A contract of 1636, requiring Roccatagliata’s son to produce two Angels for the high altar of San Giorgio Maggiore, indicates that by then the master was dead: “Sebastian Nicolini, figliolo del q[uondam] signore Nicolò”, which may be translated as: “Sebastian Nicolini, son of the late/former signore Nicolò”. In the event, these angels were completed by Pietro Boselli in 1644.
1. See G. Mariacher, Bronzetti Veneti del Rinascimento, Vicenza, 1971, passim; M. Leithe-Jasper in M. Leithe-Jasper, Renaissance Master Bronzes from the Collection of the Kunsthistorisches Museum Vienna, exh. cat., Washington D.C., National Gallery of Art, Los Angeles, County Museum of Art, Chicago, Art Institute, 1986, pp. 185-187, nos 47-48; V. Krahn, Bronzetti Veneziani – Die venezianischen Kleinbronzes der Renaissance aus dem Bode-Museum Berlin, exh. cat., Berlin, Georg Kolbe Museum, 26 October 2003 – 11 January 2004, pp. 222-223, no. 68.
2. C. Kryza-Gersch, “New Light on Nicolò Roccatagliataand his son Sebastian Nicolini”, Nuovi Studi, vol. 5, 1998, anno III, pp. 111-126, p. 111-112 & fig. 195.
3. Kryza-Gersch 1998, pp. 112-113 & fig. 197.
4. C. Kryza-Gersch in “La bellissima maniera”. Alessandro Vittoria e la scultura veneta del Cinquecento, exh. cat. Ed. A. Bacchi, L. Camerlengo & M. Leithe-Jasper, Trent, Castello del Buonconsiglio, 25 June – 26 September 1999, pp. 446-447, no. 101.
5. C. Kryza-Gersch in Trent 1999, pp. 452-253, no. 104, their heights ranging between 17.5 and 19 cm.
6. The Crying Putto in Berlin, SMPK, Skulpturensammlung (inv. no. 1814), h. 28.5 cm, and the pair of Putti Musicians in Vienna, Kunsthistorisches Museum, h. 28.6 & 28.2 cm (inv. no. Pl. E. 7578 & Pl. E. 7579) were first published as Roccatalgiata at the beginning of the twentieth century: see Krahn 2003, pp. 222-223, no. 68 & Leithe-Jasper 1986, pp. 185-186, nos 47-48. The former was described as “Roccatagliata and his manner” by Wilhelm Bode in his corpus of Italian Bronze Statuettes of 1907-1912 (see W. Bode, The Italian Bronze Statuettes of the Renaissance, f. p. 1907, this edition edited and revised J. D. Draper, New York, 1980, pl. CCLXV) and the latter models attributed to Roccatagliata by H. J. Hermann in 1906. See also A. Radcliffe in A. Radcliffe & N. Penny, Art of the Renaissance Bronze 1500-1650. The Robert H. Smith Collection, London 2004, citing earlier literature, and M. Leithe-Jasper and P. Wengraf, European Bronzes from the Quentin Collection, exh. cat., New York, Frick Collection, 28 September 2004 – 2 January 2005, pp. 102-104.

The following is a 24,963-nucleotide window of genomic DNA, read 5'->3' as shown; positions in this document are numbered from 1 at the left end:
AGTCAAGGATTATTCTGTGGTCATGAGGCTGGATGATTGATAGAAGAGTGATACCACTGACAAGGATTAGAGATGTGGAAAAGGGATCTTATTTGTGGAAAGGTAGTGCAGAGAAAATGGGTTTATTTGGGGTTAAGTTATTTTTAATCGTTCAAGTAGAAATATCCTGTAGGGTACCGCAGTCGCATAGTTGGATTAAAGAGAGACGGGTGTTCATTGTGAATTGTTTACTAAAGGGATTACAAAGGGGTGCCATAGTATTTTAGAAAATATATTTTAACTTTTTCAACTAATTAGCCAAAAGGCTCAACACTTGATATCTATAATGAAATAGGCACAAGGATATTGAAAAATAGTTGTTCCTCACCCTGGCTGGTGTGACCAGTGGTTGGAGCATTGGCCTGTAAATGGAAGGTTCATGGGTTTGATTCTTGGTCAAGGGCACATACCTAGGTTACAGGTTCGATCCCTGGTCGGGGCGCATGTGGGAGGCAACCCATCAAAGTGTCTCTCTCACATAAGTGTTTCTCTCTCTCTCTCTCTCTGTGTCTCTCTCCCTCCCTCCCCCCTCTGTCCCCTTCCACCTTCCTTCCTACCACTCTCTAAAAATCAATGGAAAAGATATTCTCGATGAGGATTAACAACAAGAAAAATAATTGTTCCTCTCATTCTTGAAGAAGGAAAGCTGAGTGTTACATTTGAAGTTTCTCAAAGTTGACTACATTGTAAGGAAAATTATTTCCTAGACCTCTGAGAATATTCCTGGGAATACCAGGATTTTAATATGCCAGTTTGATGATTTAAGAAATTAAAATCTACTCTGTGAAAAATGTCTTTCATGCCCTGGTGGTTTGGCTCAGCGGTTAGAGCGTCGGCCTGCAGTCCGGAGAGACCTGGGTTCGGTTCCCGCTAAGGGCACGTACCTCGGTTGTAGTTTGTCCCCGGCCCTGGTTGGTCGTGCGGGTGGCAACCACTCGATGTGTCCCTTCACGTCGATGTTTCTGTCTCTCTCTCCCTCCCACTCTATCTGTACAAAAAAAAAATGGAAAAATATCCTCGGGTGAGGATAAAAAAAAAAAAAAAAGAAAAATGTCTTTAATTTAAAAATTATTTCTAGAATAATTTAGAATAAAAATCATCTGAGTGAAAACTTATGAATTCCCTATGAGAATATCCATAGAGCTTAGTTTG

7. For Planiscig’s summary of this type, see L. Planiscig, Venezianische Bildhauer der Renaissance, Vienna, 1921, pp. 597-628, esp. p. 614 ff.
8. This biography is taken from Leithe-Jasper & Wengraf 2004, p. 339.
9. Kryza-Gersch 1998, pp. 111-112 & p. 121, n. 3.
10. R. Soprani, Le vite de’ pittori, scultori ed architetti genovesi, Genoa, 1674; translated into German in Planiscig 1921, pp. 597-603 (see p. 597). See also B. Boucher in The Genius of Venice 1500-1600, exh. cat. ed. J. Martineau & C. Hope, Royal Academy of Arts, London, 25 November 1983 – 11 March 1984, pp. 380-81; T. Martin in J. Turner (ed.), The Dictionary of Art, London, 1996, vol. XXVI, p. 478; C. Kryza-Gersch in Trent 1999, pp. 441-443; S. Zanuso in A. Bacchi (ed.), La Scultura a Venezia da Sansovino a Canova, (Repertori fotografici Longanesi & C.), Milan, 2000, pp. 778-779.
11. Kryza-Gersch 1998, pp. 112.
12. Kryza-Gersch 1998, pp. 112 & 123, nn. 14 & 15 for text of Groppo’s last will, dated 14 February 1606.
13. Signatures quoted by C. Kryza-Gersch in Trent 1999, pp. 441-442.
Period: 1400-1600, 1600-1750, 17th century
Medium: Gilt bronze
Dimensions: 13.5 cm (5³/₈ inches)
Provenance: Collection of Lady Morna Anderson